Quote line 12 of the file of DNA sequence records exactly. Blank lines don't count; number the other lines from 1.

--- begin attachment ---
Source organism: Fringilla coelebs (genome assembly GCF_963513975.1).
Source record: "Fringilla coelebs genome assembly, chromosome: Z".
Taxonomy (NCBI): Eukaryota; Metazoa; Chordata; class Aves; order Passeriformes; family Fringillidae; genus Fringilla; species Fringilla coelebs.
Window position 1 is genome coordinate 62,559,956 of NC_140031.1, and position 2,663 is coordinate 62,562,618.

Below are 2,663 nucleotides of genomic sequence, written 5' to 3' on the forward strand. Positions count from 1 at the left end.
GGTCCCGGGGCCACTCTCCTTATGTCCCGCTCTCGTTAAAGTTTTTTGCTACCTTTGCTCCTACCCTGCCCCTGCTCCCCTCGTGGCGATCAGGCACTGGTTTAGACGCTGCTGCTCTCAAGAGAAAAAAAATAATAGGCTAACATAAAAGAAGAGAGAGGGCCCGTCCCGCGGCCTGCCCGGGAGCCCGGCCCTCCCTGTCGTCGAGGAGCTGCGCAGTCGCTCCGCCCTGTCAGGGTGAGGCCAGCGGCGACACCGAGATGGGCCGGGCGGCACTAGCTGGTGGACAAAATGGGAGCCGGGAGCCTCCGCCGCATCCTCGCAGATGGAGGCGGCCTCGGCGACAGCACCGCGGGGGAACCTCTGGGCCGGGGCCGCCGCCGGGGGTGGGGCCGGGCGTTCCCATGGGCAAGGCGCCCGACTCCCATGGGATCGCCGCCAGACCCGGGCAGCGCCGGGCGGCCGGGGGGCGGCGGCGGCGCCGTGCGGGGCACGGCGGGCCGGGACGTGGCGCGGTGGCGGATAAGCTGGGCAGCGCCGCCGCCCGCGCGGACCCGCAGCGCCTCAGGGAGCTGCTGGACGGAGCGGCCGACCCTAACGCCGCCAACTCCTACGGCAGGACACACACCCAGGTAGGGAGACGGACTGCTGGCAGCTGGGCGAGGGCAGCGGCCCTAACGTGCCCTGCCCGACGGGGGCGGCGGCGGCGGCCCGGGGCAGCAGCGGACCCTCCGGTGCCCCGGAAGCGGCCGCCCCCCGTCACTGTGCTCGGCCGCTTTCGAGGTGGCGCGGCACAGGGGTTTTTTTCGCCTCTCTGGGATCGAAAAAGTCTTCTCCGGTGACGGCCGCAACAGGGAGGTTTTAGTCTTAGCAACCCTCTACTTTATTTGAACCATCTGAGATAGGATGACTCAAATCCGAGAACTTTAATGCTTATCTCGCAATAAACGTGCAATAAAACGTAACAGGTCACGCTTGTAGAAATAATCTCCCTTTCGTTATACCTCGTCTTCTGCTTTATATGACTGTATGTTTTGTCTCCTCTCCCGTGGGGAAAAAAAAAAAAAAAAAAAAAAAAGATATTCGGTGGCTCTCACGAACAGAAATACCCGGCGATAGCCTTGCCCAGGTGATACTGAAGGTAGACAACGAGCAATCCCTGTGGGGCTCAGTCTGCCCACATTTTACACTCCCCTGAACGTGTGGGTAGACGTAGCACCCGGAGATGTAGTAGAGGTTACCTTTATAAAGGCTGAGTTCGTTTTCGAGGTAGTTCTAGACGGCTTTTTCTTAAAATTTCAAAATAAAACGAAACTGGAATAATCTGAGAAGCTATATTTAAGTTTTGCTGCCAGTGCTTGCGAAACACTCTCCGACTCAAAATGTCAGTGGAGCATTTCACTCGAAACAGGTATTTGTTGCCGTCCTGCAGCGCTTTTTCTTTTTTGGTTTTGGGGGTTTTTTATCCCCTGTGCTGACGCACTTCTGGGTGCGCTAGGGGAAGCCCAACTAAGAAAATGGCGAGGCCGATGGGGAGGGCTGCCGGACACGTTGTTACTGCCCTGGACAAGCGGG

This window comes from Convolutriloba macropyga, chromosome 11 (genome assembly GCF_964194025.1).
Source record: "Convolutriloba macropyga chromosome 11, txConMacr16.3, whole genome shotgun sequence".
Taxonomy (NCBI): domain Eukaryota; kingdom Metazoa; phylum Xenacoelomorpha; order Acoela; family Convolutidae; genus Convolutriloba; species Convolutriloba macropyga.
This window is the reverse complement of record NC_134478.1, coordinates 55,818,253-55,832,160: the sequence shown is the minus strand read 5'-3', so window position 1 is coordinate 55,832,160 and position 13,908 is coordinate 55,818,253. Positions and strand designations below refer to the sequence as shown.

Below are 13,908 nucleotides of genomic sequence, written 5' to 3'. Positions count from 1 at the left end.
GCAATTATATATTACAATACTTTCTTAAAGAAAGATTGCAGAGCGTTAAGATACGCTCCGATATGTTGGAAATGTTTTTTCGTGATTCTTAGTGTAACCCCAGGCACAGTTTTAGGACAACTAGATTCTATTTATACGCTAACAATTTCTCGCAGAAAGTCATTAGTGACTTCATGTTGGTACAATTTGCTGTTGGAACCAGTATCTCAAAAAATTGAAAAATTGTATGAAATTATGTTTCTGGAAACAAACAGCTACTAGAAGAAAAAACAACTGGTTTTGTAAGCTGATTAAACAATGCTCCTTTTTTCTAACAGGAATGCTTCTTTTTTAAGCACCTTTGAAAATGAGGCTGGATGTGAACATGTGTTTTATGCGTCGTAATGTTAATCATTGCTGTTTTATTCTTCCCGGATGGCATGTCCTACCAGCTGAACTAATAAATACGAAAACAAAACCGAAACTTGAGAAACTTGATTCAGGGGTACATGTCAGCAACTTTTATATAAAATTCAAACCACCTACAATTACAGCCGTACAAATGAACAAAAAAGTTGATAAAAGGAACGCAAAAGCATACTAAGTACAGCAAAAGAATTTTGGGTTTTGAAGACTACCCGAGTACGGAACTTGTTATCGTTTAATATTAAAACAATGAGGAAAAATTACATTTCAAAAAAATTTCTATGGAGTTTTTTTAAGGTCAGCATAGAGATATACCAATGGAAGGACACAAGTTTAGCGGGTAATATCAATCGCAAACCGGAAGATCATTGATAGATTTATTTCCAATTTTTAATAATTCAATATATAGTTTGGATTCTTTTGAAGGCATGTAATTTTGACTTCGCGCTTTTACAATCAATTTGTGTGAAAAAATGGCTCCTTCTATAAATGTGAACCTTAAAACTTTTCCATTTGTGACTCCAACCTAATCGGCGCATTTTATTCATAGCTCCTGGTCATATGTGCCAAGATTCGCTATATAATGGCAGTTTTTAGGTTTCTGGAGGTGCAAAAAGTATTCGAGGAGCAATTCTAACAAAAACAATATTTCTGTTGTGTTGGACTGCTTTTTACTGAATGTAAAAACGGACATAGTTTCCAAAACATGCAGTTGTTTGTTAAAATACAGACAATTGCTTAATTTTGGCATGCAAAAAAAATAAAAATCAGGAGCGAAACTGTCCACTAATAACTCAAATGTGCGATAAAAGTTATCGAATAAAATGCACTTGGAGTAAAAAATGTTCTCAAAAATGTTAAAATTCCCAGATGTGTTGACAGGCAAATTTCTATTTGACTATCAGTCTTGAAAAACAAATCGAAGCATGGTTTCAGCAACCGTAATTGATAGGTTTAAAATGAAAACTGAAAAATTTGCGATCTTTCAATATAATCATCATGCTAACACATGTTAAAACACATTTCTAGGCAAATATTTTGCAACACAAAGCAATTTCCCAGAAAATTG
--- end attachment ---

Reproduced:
GCAATTATATATTACAATACTTTCTTAAAGAAAGATTGCAGAGCGTTAAGATACGCTCCGATATGTTGGAAATGTTTTTTCGTGATTCTTAGTGTAACCCCAGGCACAGTTTTAGGACAACTAGATTCTATTTATACGCTAACAATTTCTCGCAGAAAGTCATTAGTGACTTCATGTTGGTACAATTTGCTGTTGGAACCAGTATCTCAAAAAATTGAAAAATTGTATGAAATTATGTTTCTGGAAACAAACAGCTACTAGAAGAAAAAACAACTGGTTTTGTAAGCTGATTAAACAATGCTCCTTTTTTCTAACAGGAATGCTTCTTTTTTAAGCACCTTTGAAAATGAGGCTGGATGTGAACATGTGTTTTATGCGTCGTAATGTTAATCATTGCTGTTTTATTCTTCCCGGATGGCATGTCCTACCAGCTGAACTAATAAATACGAAAACAAAACCGAAACTTGAGAAACTTGATTCAGGGGTACATGTCAGCAACTTTTATATAAAATTCAAACCACCTACAATTACAGCCGTACAAATGAACAAAAAAGTTGATAAAAGGAACGCAAAAGCATACTAAGTACAGCAAAAGAATTTTGGGTTTTGAAGACTACCCGAGTACGGAACTTGTTATCGTTTAATATTAAAACAATGAGGAAAAATTACATTTCAAAAAAATTTCTATGGAGTTTTTTTAAGGTCAGCATAGAGATATACCAATGGAAGGACACAAGTTTAGCGGGTAATATCAATCGCAAACCGGAAGATCATTGATAGATTTATTTCCAATTTTTAATAATTCAATATATAGTTTGGATTCTTTTGAAGGCATGTAATTTTGACTTCGCGCTTTTACAATCAATTTGTGTGAAAAAATGGCTCCTTCTATAAATGTGAACCTTAAAACTTTTCCATTTGTGACTCCAACCTAATCGGCGCATTTTATTCATAGCTCCTGGTCATATGTGCCAAGATTCGCTATATAATGGCAGTTTTTAGGTTTCTGGAGGTGCAAAAAGTATTCGAGGAGCAATTCTAACAAAAACAATATTTCTGTTGTGTTGGACTGCTTTTTACTGAATGTAAAAACGGACATAGTTTCCAAAACATGCAGTTGTTTGTTAAAATACAGACAATTGCTTAATTTTGGCATGCAAAAAAAATAAAAATCAGGAGCGAAACTGTCCACTAATAACTCAAATGTGCGATAAAAGTTATCGAATAAAATGCACTTGGAGTAAAAAATGTTCTCAAAAATGTTAAAATTCCCAGATGTGTTGACAGGCAAATTTCTATTTGACTATCAGTCTTGAAAAACAAATCGAAGCATGGTTTCAGCAACCGTAATTGATAGGTTTAAAATGAAAACTGAAAAATTTGCGATCTTTCAATATAATCATCATGCTAACACATGTTAAAACACATTTCTAGGCAAATATTTTGCAACACAAAGCAATTTCCCAGAAAATTG